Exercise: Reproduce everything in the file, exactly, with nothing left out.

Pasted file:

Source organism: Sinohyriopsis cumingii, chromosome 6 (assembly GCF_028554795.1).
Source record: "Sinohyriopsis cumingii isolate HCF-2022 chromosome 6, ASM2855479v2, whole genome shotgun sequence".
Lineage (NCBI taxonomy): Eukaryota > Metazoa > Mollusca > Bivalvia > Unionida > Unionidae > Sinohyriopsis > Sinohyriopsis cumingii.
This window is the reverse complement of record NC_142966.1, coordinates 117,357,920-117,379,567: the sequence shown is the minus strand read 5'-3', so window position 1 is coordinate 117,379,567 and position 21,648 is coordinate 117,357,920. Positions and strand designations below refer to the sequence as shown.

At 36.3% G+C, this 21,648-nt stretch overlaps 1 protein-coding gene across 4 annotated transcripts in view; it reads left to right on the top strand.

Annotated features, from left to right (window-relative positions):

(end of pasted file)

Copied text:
Source organism: Sinohyriopsis cumingii, chromosome 6 (assembly GCF_028554795.1).
Source record: "Sinohyriopsis cumingii isolate HCF-2022 chromosome 6, ASM2855479v2, whole genome shotgun sequence".
Lineage (NCBI taxonomy): Eukaryota > Metazoa > Mollusca > Bivalvia > Unionida > Unionidae > Sinohyriopsis > Sinohyriopsis cumingii.
This window is the reverse complement of record NC_142966.1, coordinates 117,357,920-117,379,567: the sequence shown is the minus strand read 5'-3', so window position 1 is coordinate 117,379,567 and position 21,648 is coordinate 117,357,920. Positions and strand designations below refer to the sequence as shown.

At 36.3% G+C, this 21,648-nt stretch overlaps 1 protein-coding gene across 4 annotated transcripts in view; it reads left to right on the top strand.

Annotated features, from left to right (window-relative positions):